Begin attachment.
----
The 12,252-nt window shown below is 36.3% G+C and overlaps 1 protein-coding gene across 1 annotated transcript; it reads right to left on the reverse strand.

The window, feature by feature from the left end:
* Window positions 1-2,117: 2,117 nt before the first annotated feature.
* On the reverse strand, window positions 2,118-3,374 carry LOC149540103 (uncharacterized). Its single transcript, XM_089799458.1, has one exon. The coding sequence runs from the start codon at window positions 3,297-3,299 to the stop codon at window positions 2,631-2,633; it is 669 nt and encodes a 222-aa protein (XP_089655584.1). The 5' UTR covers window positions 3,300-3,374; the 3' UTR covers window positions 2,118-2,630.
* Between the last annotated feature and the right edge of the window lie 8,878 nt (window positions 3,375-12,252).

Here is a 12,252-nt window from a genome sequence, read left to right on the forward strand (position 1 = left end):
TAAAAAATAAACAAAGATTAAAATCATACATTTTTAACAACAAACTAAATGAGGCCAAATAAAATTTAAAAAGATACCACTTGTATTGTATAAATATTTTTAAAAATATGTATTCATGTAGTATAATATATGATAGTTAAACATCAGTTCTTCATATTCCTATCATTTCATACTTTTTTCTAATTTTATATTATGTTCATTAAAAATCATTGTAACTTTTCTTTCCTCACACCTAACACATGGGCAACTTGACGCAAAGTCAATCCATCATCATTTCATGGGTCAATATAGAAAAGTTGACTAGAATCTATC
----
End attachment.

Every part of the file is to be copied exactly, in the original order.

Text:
The 12,252-nt window shown below is 36.3% G+C and overlaps 1 protein-coding gene across 1 annotated transcript; it reads right to left on the reverse strand.

The window, feature by feature from the left end:
* Window positions 1-2,117: 2,117 nt before the first annotated feature.
* On the reverse strand, window positions 2,118-3,374 carry LOC149540103 (uncharacterized). Its single transcript, XM_089799458.1, has one exon. The coding sequence runs from the start codon at window positions 3,297-3,299 to the stop codon at window positions 2,631-2,633; it is 669 nt and encodes a 222-aa protein (XP_089655584.1). The 5' UTR covers window positions 3,300-3,374; the 3' UTR covers window positions 2,118-2,630.
* Between the last annotated feature and the right edge of the window lie 8,878 nt (window positions 3,375-12,252).

Here is a 12,252-nt window from a genome sequence, read left to right on the forward strand (position 1 = left end):
TAAAAAATAAACAAAGATTAAAATCATACATTTTTAACAACAAACTAAATGAGGCCAAATAAAATTTAAAAAGATACCACTTGTATTGTATAAATATTTTTAAAAATATGTATTCATGTAGTATAATATATGATAGTTAAACATCAGTTCTTCATATTCCTATCATTTCATACTTTTTTCTAATTTTATATTATGTTCATTAAAAATCATTGTAACTTTTCTTTCCTCACACCTAACACATGGGCAACTTGACGCAAAGTCAATCCATCATCATTTCATGGGTCAATATAGAAAAGTTGACTAGAATCTATC